The Basics of Domino

Domino is a flat, thumbsized rectangular block with each end either blank or bearing from one to six spots–called pips. A complete set has 28 such dominoes, although larger sets are available.

When a domino stands upright, it has potential energy that physics describes as stored in its position. But when it falls, much of that potential energy converts to kinetic energy, the energy of motion.


Dominoes are rectangular pieces that are marked with a number on one side and blank or identically patterned on the other. Each domino also has a special marking called a “spinner” that indicates the value of each end.

In general, dominoes are laid so that touching ends match (one’s touch two’s, for example), and doubles are played at right angles to the line of play. When played, the pips on all exposed ends must be a multiple of five to score points.

The order of play is determined by drawing lots or by the seating arrangement. The player making the first play may be referred to as the setter, the downer, or the lead.

Once a player has a domino train, he places a marker on it. This stops other players from adding to it. A hand is won when all the dominoes in a player’s train are played, or when one player runs out of pieces.


Originally dominoes were carved from animal bones, sometimes even ivory for the wealthier players. They were smuggled into Britain in the 18th century by prisoners of war who would carve and sell them for money. Today, dominoes are mostly made of a variety of materials.

In the 19th century cheap dominoes were mass produced from tinplate and distributed for free or for a small fee in pubs and Inns by tobacco companies. The next big breakthrough came in 1856 with the invention of a manmade plastic called Parkesine or Xylonite or Celluloid. This was a very popular material for making dominoes until it proved to be unstable and unreliable.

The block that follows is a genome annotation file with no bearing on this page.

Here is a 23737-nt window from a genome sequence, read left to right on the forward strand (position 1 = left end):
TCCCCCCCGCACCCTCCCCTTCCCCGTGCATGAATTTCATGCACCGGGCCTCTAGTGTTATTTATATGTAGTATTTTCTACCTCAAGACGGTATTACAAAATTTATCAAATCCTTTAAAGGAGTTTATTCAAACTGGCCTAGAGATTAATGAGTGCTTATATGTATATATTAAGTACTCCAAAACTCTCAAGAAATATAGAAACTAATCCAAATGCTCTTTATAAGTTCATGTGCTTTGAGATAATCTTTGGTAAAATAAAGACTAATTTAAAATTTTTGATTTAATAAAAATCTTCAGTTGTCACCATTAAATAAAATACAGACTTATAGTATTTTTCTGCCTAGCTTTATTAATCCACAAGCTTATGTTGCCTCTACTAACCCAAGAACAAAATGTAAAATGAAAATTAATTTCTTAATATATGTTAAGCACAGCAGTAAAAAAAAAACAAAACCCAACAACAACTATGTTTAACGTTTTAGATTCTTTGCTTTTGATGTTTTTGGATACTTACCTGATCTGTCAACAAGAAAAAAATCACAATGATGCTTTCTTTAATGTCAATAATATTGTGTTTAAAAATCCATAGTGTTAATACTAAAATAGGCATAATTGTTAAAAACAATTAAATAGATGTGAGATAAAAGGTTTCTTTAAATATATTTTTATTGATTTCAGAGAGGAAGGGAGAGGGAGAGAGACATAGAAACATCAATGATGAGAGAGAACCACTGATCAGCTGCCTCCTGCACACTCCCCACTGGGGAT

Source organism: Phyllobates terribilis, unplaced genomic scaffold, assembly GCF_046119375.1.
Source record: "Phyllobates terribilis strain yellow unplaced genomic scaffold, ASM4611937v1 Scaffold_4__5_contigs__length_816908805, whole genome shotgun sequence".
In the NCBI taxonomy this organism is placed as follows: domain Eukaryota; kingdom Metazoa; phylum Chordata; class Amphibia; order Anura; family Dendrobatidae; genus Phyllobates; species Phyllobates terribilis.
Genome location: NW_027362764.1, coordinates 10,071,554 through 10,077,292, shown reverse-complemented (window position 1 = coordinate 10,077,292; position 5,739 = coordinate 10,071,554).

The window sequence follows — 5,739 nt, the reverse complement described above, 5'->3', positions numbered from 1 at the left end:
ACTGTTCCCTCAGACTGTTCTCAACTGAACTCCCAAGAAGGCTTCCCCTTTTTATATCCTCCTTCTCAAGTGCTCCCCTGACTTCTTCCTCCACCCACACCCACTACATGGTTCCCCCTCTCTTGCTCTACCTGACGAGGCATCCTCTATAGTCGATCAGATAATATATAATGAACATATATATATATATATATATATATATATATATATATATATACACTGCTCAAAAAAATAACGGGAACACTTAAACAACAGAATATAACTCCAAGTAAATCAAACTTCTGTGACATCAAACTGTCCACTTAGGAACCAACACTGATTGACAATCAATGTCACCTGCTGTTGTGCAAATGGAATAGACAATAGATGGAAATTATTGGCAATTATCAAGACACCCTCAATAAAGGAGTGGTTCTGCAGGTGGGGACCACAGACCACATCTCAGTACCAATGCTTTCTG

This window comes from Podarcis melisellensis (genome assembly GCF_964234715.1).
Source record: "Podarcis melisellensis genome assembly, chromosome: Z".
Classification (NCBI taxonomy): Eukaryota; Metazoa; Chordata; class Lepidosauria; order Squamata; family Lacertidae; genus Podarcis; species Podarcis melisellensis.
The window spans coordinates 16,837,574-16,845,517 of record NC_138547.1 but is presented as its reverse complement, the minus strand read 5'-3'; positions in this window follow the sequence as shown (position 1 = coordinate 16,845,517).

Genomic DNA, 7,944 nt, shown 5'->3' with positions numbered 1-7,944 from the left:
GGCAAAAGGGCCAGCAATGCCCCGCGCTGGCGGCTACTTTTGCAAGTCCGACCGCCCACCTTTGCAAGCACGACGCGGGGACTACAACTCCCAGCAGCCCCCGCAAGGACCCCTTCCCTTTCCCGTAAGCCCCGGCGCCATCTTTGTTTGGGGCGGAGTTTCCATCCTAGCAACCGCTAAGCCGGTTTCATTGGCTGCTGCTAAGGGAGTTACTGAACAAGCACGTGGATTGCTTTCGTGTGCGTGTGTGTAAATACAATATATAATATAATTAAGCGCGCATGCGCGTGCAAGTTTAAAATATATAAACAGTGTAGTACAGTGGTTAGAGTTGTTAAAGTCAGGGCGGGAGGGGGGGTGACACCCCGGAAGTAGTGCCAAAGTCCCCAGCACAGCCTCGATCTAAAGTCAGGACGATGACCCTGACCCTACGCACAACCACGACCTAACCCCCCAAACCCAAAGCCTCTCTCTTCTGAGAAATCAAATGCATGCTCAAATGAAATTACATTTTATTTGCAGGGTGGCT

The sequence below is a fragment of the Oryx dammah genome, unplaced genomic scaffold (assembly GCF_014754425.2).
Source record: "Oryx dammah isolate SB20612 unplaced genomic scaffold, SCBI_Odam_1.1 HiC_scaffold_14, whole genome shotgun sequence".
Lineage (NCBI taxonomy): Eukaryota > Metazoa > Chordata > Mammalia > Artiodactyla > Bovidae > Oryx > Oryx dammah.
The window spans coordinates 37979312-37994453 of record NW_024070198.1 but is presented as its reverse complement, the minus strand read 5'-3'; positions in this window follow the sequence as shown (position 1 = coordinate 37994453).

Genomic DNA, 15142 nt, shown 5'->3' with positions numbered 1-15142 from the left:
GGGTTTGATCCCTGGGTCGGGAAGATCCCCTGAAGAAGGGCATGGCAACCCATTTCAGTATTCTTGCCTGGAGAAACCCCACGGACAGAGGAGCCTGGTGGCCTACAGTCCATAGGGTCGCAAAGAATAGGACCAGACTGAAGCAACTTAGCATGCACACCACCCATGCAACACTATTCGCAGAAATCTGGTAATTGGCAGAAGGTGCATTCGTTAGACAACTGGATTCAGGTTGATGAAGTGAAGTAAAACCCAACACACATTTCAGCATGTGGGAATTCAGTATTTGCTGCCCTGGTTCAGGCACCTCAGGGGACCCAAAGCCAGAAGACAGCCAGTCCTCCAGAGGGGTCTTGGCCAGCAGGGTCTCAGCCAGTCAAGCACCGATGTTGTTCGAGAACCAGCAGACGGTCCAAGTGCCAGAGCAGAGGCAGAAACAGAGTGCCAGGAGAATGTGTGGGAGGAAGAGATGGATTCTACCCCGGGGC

Another interesting use for dominoes is as a hands on model for explaining how sound travels through an object. By placing two sets of dominoes close together (or spaced out) and allowing one to fall, students can see how spacing affects the speed at which the sound travels through them.


There are many different variations to domino games. Some involve the use of a hexadecimal number system to identify individual tiles, while others have rules based on the number of dots on each end of a domino. The most common way to play a domino game is by using positional dominoes, which are played edge to edge with one another and form a chain. In these games, a player may not play a tile that shows the same number on both ends of the chain. This is called a stitch and is considered distasteful by opponents.

Typically, a double domino is used to mark a player’s train. Players then place their own tiles on the line of play. A double domino can also be used as a spinner, allowing the line of play to branch. Some games also have rules for how to draw new hands or score the game. For example, some games count the total number of pips left in losers’ hands at the end of a hand or game and add this to the winner’s score.


A variety of scoring systems exist for domino. Some of these involve keeping a running score and others are more focused on the configurations of tiles or emptying one’s hand.

The most common form of scoring is based on the total number of pips on two exposed ends (a double counts twice). This number is used to decide whether or not a domino scores points in games such as 5s and 3s.

In some scoring games, players may earn bonus points for certain configurations of the tiles. For example, Hector’s Rules allows a player to remove the middle tile on a line of dominoes if it shares a common number with the adjacent tiles.

Another scoring variation is called Concentration. This game is normally played with a set of double-six dominoes and each player has their own grid of 4 X 7 face down. Each turn, a player will flip over two tiles and if the pips add up to 12 they are scored.